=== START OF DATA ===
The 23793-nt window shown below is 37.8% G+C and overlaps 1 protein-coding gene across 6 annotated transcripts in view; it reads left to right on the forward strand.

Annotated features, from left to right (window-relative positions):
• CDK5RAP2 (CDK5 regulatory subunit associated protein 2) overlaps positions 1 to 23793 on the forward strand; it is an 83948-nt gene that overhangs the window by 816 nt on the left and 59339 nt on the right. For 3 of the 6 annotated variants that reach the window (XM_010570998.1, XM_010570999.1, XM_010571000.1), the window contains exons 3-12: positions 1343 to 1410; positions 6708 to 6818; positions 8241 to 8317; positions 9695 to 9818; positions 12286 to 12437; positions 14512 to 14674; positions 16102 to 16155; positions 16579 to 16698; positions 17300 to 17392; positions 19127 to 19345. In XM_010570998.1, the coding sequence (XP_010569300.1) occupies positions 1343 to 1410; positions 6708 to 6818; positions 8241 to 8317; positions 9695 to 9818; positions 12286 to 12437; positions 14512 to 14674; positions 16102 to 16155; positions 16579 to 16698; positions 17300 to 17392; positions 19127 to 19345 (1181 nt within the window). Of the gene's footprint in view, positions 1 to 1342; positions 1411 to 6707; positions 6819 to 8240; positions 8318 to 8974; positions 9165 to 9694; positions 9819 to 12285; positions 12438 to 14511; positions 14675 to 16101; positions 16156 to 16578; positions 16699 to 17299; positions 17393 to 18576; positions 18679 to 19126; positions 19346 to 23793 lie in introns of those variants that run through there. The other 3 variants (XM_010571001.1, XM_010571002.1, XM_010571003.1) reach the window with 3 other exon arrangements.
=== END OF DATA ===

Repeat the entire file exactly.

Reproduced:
The 23793-nt window shown below is 37.8% G+C and overlaps 1 protein-coding gene across 6 annotated transcripts in view; it reads left to right on the forward strand.

Annotated features, from left to right (window-relative positions):
• CDK5RAP2 (CDK5 regulatory subunit associated protein 2) overlaps positions 1 to 23793 on the forward strand; it is an 83948-nt gene that overhangs the window by 816 nt on the left and 59339 nt on the right. For 3 of the 6 annotated variants that reach the window (XM_010570998.1, XM_010570999.1, XM_010571000.1), the window contains exons 3-12: positions 1343 to 1410; positions 6708 to 6818; positions 8241 to 8317; positions 9695 to 9818; positions 12286 to 12437; positions 14512 to 14674; positions 16102 to 16155; positions 16579 to 16698; positions 17300 to 17392; positions 19127 to 19345. In XM_010570998.1, the coding sequence (XP_010569300.1) occupies positions 1343 to 1410; positions 6708 to 6818; positions 8241 to 8317; positions 9695 to 9818; positions 12286 to 12437; positions 14512 to 14674; positions 16102 to 16155; positions 16579 to 16698; positions 17300 to 17392; positions 19127 to 19345 (1181 nt within the window). Of the gene's footprint in view, positions 1 to 1342; positions 1411 to 6707; positions 6819 to 8240; positions 8318 to 8974; positions 9165 to 9694; positions 9819 to 12285; positions 12438 to 14511; positions 14675 to 16101; positions 16156 to 16578; positions 16699 to 17299; positions 17393 to 18576; positions 18679 to 19126; positions 19346 to 23793 lie in introns of those variants that run through there. The other 3 variants (XM_010571001.1, XM_010571002.1, XM_010571003.1) reach the window with 3 other exon arrangements.